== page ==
Some indefinite pronouns are always singular:  for example, anyone, anybody, anything, each, everyone, everybody, everything, nobody, nothing, somebody, someone, and something.

Each of the new interns is assigned to work a twenty-four hour shift this week.

Something is happening, but you don't know what it is.

Everything is going wrong today.

Some indefinite pronuns are always plural: for example, both, few, several, and many.

Some sit around and wait for happiness; many go out and find it.

Dorleen and Claire joined the volleyball team this semester, and both are going to be starting players.


Agreement With Collective Nouns as Subjects...

Usually, collective nouns will take a singular verb unless the writer wants to emphasize the individuals in a group:

The group stands firm on this issue.

At a Rolling Stones concert the crowd always sings along to "Satisfaction."

The crew hope their grog won't run out before they reach port.

Generally, it is better to name a plural subject rather than use a collective noun as a plural. Collective nouns used with a plural form of a verb tend to sound a bit awkward, as in the example above; "the crew members hope..." sounds a bit better.


Agreement With "Which" "Who" and "That" as Subjects...

When the relative pronouns "which," "who," and "that" are used in an adjective clause (relative clause), the verb in the clause should agree in number with the subject of the sentence (the antecedent for the pronoun). 

Trees that drop fruit will attract bugs, birds, squirrels and other small animals.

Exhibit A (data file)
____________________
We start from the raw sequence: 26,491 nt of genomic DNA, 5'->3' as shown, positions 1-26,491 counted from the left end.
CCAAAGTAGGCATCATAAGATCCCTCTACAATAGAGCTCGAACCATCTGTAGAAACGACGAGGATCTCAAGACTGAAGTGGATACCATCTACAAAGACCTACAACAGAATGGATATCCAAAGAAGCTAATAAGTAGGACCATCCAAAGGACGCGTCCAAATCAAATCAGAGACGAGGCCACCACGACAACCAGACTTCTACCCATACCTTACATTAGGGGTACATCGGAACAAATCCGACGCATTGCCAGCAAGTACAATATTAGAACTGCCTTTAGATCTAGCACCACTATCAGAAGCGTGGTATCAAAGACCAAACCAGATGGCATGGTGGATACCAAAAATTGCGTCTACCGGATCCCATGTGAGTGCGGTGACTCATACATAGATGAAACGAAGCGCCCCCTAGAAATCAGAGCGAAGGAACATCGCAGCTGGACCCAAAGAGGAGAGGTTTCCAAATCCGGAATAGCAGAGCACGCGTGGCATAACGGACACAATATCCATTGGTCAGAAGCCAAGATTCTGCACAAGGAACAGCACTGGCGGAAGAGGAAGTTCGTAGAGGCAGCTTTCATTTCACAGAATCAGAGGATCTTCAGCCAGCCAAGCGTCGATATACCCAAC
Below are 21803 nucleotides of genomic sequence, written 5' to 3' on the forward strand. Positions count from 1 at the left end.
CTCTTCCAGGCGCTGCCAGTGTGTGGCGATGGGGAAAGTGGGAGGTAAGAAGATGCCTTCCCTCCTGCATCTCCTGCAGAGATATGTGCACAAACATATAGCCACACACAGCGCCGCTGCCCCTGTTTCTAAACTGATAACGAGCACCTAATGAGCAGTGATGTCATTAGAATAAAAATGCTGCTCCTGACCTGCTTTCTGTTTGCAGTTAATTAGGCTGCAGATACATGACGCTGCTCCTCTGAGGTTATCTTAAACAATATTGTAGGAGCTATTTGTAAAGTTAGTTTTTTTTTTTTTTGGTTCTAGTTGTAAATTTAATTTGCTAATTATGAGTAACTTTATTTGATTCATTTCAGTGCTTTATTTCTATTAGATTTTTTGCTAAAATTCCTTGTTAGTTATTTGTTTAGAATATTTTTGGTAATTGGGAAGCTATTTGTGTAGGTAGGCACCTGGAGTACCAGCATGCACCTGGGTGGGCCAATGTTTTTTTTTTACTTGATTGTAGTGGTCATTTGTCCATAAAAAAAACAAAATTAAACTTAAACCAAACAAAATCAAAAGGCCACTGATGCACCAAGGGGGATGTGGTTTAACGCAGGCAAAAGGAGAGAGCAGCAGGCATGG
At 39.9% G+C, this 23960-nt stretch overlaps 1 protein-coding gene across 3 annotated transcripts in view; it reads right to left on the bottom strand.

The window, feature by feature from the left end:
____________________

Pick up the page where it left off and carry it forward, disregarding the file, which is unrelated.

The antecedent for the pronoun "that" is "trees," so the verb in the adjective clause "that drop fruit" should be plural.

Dr. No is just one of the villains who have come up against James Bond.

In this sentence, the antecedent for the pronoun "who" in the adjective phrase "who have come against James Bond," is "villains," and so the verb in the phrase should be plural. 

Oddjob is the only one of the villains who throws a razor-edged hat as a weapon.

In this sentence, however, the antecedent is "one" (the phrase modifies "one" rather than "villains"), and so the verb is singular.


Agreement When Subject-Verb Order is Inverted...

Most of the time the subject comes before the verb, but occasionally, word order is inverted and the subject is delayed. When word order is inverted, it is easy to confuse a noun in an opening phrase with the true subject of the sentence. One signal of a delayed subject is the expletive "there" at the beginning of a sentence:

When your parents get home, there is going to be trouble over the broken vase.  

If Jenny and Mark won't listen, there is little I can do to help them.

Word order is also inverted in questions. Often the subject appears between parts of a verb phrase, as in "Has she arrived yet?" The subject must match the first auxilliary verb (first verb form) in number.

How many rides have you been on at Disneyland today?

Are there going to be many people at the party tonight?


Agreement When the Words are a Title...

When a title of a book, film, building, institution, or work of art is the subject of a sentence, it should be treated as a singular subject, even when there is a plural subject in the title:

The Twin Towers was an important New York City landmark.

Terms of Endearment is a sad film.

In addition, when a phrase is referred to in terms of the language itself, the phrase should be treated as singular subject:

"Slowly I turned" is the key phrase in a famous vaudeville routine popularized by comedians Abbot and Costello.


Agreement When the Verb is a Linking Verb...

When linking two nouns with a linking verb, the number of the verb should correspond to the number of the subject and not the predicate nominative.

Her dogs are her protection.

Her protection is her dogs.




1. agreement with singular and plural subjects

2. when words come between subject and verb

3. when subjects are joined by and, or, neither/nor or either/or

4. with indefinite pronouns

5. with collective nouns as subjects

6. with which, who, and that as subjects

7. when subject-verb order is inverted

8. when the words are a title

9. when the verb is a linking verb